Specific consideration for the distal humerus is given below.
Note on illustrations
Throughout this section, generic fracture patterns are illustrated as:
C) Reduced and provisionally stabilized
D) Definitively stabilized
Option: hinged external fixator
A hinged external fixator is rarely indicated as the distal humeral segment is not stable enough to support motion. In rare instances, it may be used for combined distal humerus and proximal ulnar articular injuries.
Nerves around the distal third of the humerus
Nerves on both sides of the distal humerus run very close to the bone, especially the ulnar nerve, which perforates the medial intermuscular septum runs and then in its sulcus behind the medial epicondyle. It can be directly compressed in distal humeral fractures. The radial nerve perforates the lateral intermuscular septum as it follows the spiral groove on the humerus to run anteriorly and distally. At the level of the radial head, it divides into its deep and superficial branches.
Note: The median nerve crosses the anterior capsule of the elbow joint, running into the forearm between the two heads of the pronator teres.
For temporary stabilization with an external fixator, the pins should be outside the planned internal fixation zone (see illustration).
The humeral pins may be inserted in the region of the deltoid insertion zone to avoid the radial nerve.
This will also avoid the zone of soft-tissue injury.
4. Pin insertion
If pins are placed more distally, the following precautions should be taken to avoid nerve injuries.
Blunt dissection of the soft tissues and the use of small (Langenbeck) retractors will prevent damage to muscular, vascular, and neurological structures.
Prepare a channel for insertion of the pin, using a blunt clamp down to the bone. If there is any doubt, perform an incision big enough to prove that the drill sleeve (for the humerus a must) will have direct contact with the bone.
The radial nerve passes into the anterior compartment of the arm through the lateral intermuscular septum at the junction of the 3/5 and 4/5 of the humerus. Preoperative planning of the pin tracks helps to avoid damage to the nerve.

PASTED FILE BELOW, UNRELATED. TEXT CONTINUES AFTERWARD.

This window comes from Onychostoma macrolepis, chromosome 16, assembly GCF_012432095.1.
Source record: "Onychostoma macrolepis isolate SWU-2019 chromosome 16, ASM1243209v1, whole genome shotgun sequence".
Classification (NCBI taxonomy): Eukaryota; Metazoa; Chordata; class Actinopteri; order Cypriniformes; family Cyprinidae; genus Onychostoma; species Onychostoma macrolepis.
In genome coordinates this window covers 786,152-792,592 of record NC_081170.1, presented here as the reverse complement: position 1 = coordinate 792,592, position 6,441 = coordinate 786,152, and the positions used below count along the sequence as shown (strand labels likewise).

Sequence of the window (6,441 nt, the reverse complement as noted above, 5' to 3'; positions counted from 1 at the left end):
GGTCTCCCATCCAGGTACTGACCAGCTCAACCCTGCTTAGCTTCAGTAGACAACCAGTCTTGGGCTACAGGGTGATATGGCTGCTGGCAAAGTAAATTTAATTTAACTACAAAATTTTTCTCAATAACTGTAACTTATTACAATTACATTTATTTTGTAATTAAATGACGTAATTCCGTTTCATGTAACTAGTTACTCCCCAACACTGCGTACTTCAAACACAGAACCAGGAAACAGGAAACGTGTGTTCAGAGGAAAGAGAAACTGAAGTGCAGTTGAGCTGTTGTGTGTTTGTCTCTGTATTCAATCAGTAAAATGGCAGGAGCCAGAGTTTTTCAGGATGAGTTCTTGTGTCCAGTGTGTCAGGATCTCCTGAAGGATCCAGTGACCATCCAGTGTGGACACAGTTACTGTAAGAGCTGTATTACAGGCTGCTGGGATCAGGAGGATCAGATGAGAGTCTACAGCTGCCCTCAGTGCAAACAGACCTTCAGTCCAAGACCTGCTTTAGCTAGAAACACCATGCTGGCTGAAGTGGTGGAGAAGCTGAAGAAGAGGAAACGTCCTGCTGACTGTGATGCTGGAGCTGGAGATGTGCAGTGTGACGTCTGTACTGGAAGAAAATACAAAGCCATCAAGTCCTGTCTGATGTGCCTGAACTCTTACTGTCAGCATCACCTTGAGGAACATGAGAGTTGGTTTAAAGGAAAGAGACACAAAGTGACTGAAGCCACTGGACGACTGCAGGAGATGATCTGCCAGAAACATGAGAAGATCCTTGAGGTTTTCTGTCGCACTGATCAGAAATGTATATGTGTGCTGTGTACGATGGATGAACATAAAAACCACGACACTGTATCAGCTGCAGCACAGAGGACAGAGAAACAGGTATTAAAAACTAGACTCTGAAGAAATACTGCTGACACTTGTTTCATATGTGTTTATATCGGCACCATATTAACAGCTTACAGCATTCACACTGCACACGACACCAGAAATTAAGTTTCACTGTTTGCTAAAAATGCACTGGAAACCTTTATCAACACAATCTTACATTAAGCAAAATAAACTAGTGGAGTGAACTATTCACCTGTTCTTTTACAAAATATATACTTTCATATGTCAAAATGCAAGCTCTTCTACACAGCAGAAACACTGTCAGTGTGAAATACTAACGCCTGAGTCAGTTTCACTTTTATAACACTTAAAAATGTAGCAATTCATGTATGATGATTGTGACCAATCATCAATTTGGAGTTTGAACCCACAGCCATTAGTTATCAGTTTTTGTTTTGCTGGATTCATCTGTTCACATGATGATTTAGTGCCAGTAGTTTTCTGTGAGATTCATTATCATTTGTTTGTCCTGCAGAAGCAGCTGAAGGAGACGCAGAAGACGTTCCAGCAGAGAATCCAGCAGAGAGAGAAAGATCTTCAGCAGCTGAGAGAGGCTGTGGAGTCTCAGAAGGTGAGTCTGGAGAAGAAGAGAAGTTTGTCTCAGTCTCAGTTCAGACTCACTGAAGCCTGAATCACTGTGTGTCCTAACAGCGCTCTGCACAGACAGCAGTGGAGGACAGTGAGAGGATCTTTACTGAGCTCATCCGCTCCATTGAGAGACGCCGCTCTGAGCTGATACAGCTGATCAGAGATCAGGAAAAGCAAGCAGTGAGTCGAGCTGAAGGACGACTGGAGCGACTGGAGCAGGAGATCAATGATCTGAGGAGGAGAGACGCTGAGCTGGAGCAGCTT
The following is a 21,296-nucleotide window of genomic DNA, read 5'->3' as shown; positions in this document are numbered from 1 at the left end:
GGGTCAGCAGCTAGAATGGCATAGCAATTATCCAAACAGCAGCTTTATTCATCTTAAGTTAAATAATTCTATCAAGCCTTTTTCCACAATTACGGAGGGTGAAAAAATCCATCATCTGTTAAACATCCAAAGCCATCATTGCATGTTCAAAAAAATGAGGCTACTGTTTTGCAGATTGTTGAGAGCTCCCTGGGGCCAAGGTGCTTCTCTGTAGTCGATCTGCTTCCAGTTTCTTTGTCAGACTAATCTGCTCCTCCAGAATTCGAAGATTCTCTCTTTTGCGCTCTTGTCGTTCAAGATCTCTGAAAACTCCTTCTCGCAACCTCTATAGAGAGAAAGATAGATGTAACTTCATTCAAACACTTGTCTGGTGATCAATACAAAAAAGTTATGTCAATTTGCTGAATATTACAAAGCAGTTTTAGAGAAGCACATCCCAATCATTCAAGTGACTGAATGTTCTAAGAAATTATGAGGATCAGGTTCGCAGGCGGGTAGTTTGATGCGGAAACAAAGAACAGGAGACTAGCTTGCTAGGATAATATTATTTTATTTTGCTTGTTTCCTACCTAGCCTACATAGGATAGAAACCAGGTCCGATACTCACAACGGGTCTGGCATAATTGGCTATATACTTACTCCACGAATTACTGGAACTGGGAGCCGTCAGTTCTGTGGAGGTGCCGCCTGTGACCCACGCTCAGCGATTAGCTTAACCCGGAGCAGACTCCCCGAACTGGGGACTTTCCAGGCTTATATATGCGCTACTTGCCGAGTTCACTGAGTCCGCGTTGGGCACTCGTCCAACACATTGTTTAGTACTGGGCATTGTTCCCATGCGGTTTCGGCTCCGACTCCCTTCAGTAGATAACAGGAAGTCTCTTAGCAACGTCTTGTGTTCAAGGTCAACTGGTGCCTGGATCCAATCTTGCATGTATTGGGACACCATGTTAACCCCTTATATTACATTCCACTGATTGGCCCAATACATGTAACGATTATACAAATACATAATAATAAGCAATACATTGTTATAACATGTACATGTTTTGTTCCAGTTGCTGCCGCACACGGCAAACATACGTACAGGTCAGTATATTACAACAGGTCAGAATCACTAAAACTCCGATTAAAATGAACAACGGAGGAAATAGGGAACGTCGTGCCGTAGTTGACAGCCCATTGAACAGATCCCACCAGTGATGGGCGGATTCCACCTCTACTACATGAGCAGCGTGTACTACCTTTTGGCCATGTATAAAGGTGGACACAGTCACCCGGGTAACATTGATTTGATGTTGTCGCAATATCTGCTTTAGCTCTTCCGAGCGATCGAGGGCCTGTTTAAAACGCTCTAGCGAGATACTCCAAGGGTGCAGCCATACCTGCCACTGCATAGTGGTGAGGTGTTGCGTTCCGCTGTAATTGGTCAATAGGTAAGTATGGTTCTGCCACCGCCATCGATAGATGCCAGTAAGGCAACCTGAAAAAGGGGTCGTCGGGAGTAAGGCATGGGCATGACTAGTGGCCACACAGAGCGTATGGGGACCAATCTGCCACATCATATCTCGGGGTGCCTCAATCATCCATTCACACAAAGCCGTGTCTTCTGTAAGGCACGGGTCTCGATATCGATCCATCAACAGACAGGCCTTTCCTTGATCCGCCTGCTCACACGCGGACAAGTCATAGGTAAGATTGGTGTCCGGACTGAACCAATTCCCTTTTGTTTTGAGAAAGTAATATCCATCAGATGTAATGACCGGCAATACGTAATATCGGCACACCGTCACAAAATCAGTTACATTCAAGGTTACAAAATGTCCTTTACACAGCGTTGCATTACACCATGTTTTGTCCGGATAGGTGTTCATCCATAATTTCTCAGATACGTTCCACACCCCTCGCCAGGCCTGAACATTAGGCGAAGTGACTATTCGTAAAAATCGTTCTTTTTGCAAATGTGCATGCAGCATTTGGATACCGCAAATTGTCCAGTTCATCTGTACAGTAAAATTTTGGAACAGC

Use the fixator to align the upper extremity. This reduces stress on the neurovascular structures and soft-tissue envelope.
Anatomical reduction is not the goal of this procedure.
Tighten the clamps to secure the alignment of the limb.
A rod can be added for additional stability, spanning from the most proximal to the most distal pin.
The arm is supported in a “collar-and-cuff” sling for comfort.
Proper pin insertion
To prevent postoperative complications, the pin-insertion technique is more critical than any pin-care protocol:
Correct placement of pins (see safe zones) avoiding ligaments and tendons, eg, the triceps aponeurosis
Correct insertion of pins (eg, trajectory, depth) avoiding heat necrosis
Extending skin incisions to release soft-tissue tension around the pin insertion (see inspection and treatment of skin incisions)
Various aftercare protocols to prevent pin-track infection have been established by experts worldwide. Therefore, no standard protocol for pin-site care can be stated here. Nevertheless, the following points are recommended:
The aftercare should follow the same protocol until the removal of the external fixator
The pin-insertion sites should be kept clean; any crusts or exudates should be removed; the pins may be cleaned with saline and/or disinfectant solution/alcohol; the frequency of cleaning depends on the circumstances and varies from daily to weekly but should be done in moderation
No ointments or antibiotic solutions are recommended for routine pin-site care
Dressings are not usually necessary once wound drainage has ceased
Pin-insertion sites need not be protected for showering or bathing with clean water
The patient or the carer should learn and apply the cleaning routine
Pin loosening or pin-track infection
In case of pin loosening or pin-track infection, the following steps need to be taken:
Remove all involved pins and place new pins in a healthy location
Debride the pin sites in the operating theater, using curettage and irrigation
Take specimens for a microbiological study to guide appropriate antibiotic treatment if necessary
Before changing to a definitive internal fixation, an infected pin track needs to heal. Otherwise, infection will result.
In the rare event that external fixation has been used as the definitive management of a distal humeral fracture, there is a significant risk of marked stiffness of the elbow joint. A prolonged rehabilitation program under the supervision of the surgeon and an experienced physical therapist will be necessary.
See the patient one week after surgery for a wound check. X-rays are taken to check the alignment.